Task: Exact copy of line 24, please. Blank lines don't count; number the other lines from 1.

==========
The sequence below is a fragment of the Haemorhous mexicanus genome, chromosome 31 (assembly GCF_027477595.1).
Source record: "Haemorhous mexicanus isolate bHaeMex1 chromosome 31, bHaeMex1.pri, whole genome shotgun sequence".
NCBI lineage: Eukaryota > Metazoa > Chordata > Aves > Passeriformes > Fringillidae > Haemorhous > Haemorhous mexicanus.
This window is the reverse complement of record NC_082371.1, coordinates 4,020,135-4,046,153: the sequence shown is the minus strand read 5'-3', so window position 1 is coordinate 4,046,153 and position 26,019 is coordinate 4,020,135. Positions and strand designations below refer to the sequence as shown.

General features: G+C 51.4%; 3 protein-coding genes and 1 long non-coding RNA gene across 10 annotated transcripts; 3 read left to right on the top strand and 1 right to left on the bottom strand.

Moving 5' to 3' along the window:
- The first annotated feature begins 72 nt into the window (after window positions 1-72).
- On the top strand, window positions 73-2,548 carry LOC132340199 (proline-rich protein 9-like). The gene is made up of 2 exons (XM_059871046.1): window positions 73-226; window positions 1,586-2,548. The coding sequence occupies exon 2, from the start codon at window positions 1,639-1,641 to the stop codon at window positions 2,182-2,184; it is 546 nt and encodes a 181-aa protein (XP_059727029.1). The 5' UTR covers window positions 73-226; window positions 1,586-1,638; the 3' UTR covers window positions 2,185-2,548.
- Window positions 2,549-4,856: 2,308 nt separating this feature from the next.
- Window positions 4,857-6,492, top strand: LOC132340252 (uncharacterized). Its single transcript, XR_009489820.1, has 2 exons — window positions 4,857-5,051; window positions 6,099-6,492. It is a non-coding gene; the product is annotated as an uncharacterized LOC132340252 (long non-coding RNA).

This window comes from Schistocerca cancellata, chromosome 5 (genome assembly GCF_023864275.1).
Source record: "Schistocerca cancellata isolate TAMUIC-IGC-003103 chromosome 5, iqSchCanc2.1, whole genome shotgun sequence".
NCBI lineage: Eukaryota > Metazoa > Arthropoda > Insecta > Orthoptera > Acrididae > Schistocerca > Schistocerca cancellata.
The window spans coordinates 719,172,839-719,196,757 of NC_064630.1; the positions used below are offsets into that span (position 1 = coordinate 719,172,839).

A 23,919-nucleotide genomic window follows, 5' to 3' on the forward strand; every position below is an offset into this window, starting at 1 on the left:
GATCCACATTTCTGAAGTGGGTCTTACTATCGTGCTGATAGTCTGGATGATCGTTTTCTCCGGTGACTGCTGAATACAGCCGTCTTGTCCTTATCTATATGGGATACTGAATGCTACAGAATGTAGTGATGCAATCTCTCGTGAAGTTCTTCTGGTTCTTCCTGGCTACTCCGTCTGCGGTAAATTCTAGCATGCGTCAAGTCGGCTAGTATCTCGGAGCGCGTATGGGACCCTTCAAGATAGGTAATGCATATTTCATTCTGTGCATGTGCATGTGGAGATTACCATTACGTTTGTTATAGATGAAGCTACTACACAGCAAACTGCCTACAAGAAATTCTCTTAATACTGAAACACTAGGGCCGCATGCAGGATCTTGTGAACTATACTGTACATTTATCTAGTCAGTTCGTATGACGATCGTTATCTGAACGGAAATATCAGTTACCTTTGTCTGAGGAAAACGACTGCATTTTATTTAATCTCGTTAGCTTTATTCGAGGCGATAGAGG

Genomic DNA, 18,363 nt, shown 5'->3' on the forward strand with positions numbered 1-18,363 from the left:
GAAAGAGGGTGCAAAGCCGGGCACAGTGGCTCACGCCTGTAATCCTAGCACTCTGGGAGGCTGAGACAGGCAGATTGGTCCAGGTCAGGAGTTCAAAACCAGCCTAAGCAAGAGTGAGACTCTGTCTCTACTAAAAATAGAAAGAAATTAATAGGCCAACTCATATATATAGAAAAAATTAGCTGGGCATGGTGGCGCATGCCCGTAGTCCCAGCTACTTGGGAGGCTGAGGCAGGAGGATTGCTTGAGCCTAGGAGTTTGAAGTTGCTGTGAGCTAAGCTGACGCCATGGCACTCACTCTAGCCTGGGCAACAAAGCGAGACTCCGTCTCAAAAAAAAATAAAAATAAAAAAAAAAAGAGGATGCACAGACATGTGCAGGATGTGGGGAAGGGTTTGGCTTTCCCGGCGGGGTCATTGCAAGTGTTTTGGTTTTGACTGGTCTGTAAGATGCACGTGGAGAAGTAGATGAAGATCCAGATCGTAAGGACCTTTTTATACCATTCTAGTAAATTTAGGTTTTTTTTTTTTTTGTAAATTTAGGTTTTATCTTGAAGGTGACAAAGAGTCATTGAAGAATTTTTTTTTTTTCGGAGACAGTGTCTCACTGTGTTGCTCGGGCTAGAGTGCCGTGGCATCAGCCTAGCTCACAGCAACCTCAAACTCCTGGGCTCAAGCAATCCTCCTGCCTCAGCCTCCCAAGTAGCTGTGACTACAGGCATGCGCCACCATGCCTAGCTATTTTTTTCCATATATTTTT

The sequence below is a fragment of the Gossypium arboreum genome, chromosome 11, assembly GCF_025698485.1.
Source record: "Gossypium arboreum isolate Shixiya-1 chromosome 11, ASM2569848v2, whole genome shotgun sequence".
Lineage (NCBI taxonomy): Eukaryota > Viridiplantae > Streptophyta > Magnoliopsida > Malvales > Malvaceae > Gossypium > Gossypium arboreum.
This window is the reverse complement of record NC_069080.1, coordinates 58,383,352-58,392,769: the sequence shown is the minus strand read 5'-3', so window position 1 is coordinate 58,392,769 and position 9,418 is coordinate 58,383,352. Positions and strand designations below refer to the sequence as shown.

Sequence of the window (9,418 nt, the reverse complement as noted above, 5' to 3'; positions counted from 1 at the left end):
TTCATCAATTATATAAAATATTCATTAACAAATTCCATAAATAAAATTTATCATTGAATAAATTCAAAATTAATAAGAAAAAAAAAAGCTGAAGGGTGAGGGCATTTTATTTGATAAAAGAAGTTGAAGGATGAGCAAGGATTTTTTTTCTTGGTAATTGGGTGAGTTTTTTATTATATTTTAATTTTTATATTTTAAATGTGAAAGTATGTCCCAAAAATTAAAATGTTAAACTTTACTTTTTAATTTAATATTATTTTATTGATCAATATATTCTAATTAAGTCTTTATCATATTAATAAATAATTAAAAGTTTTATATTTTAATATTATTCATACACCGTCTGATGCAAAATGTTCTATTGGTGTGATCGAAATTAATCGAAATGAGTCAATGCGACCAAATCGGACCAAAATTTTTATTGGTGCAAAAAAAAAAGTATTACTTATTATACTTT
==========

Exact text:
TTCATCAATTATATAAAATATTCATTAACAAATTCCATAAATAAAATTTATCATTGAATAAATTCAAAATTAATAAGAAAAAAAAAAGCTGAAGGGTGAGGGCATTTTATTTGATAAAAGAAGTTGAAGGATGAGCAAGGATTTTTTTTCTTGGTAATTGGGTGAGTTTTTTATTATATTTTAATTTTTATATTTTAAATGTGAAAGTATGTCCCAAAAATTAAAATGTTAAACTTTACTTTTTAATTTAATATTATTTTATTGATCAATATATTCTAATTAAGTCTTTATCATATTAATAAATAATTAAAAGTTTTATATTTTAATATTATTCATACACCGTCTGATGCAAAATGTTCTATTGGTGTGATCGAAATTAATCGAAATGAGTCAATGCGACCAAATCGGACCAAAATTTTTATTGGTGCAAAAAAAAAAGTATTACTTATTATACTTT